Around 21-24 October 1914, fighting took place around Langemark. From April 1915 to August 1917 the village remained in German hands. Slightly west of the Steenbeek was a farm where the Germans had built a fortified concrete construction, which the British called Cement House. In August 1917 there was again heavy fighting here during the Third Battle of Ypres. After a few days the British could take the bunker and then recapture Langemark. Next to the farm they started to build a cemetery, where more than 200 casualties were buried. They continued to use the cemetery until April 1918. After the war, the cemetery was expanded to include graves from the surrounding battlefields, from civilian cemeteries and smaller cemeteries that were cleared. Some of the cemeteries from which graves were brought here were Asquillies Churchyard, Audregnies Churchyard, Elverdinge Churchyard, Hensies Churchyard, Heule Churchyard, Maisières Communal Cemetery, Meerendre Churchyard, Oostnieuwkerke Churchyard, Proven Churchyard, Quaregnon Communal Cemetery, Rolleghem Churchyard, Winkel St. Eloi Churchyard and Thulin New Communal Cemetery. Three Special Memorials were also erected in the cemetery for those who had been buried at Pheasant Trench Cemetery, east of Langemark, but whose graves could no longer be found. Five British and three Newfoundlanders are also commemorated with Special Memorial because their graves could no longer be located and are believed to lie under unnamed tombstones.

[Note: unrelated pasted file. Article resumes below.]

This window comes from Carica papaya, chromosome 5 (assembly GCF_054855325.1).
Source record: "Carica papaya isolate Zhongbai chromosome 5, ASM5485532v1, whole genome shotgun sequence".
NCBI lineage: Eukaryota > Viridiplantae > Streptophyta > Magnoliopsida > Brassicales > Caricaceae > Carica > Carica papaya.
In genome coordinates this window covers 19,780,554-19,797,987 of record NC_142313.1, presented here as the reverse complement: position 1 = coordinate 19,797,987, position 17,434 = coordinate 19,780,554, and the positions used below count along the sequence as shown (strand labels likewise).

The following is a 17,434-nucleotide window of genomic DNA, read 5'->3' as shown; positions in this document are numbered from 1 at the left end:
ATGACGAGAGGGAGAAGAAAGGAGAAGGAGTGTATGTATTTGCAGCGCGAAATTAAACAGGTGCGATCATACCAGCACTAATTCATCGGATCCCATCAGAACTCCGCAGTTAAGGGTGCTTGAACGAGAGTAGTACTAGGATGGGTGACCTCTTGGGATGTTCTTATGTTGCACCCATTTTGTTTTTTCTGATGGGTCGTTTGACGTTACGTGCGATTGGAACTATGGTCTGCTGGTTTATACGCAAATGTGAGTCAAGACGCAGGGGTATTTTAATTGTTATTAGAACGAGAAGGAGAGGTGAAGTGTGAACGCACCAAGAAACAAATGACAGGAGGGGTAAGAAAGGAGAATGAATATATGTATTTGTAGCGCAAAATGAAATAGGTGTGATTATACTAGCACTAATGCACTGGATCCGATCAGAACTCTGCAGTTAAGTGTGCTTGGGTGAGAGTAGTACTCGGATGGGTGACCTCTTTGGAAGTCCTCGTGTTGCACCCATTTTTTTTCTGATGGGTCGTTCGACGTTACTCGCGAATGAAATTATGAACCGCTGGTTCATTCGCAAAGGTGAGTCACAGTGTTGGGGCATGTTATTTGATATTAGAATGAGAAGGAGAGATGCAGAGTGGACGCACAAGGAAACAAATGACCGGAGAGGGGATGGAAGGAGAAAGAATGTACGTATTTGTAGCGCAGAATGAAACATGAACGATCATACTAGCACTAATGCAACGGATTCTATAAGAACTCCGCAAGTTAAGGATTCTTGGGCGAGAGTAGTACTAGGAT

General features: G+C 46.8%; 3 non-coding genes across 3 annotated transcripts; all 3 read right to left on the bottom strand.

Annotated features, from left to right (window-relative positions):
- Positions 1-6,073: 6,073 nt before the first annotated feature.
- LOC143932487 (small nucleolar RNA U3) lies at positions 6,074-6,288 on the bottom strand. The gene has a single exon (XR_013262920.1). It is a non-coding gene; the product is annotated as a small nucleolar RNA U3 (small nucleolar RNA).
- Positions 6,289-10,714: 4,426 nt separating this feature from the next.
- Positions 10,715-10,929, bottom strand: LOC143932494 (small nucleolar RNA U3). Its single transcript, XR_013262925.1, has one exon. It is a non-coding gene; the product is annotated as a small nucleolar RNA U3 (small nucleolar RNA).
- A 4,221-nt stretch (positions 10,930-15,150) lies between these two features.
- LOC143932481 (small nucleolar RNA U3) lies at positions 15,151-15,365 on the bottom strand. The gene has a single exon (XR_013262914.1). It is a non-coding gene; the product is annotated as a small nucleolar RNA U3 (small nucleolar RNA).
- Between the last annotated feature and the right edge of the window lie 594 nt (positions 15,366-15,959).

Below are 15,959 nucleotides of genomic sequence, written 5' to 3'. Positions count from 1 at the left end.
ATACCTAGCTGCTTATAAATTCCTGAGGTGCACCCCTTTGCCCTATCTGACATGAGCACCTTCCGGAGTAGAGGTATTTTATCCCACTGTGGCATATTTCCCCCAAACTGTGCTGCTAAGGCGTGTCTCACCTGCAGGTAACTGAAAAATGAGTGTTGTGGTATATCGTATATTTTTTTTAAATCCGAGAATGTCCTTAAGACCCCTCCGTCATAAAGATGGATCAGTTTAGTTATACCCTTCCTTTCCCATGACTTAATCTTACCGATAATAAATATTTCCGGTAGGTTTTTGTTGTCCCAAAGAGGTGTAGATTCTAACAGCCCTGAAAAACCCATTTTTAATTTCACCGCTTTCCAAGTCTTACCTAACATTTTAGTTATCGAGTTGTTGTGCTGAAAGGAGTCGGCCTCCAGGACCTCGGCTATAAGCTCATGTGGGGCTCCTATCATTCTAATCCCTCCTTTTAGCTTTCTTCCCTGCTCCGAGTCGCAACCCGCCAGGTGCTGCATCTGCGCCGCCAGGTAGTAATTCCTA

Among the identified victims are 1,150 British, 28 Canadians, 4 Australians, 2 New Zealanders and 1 from South Africa.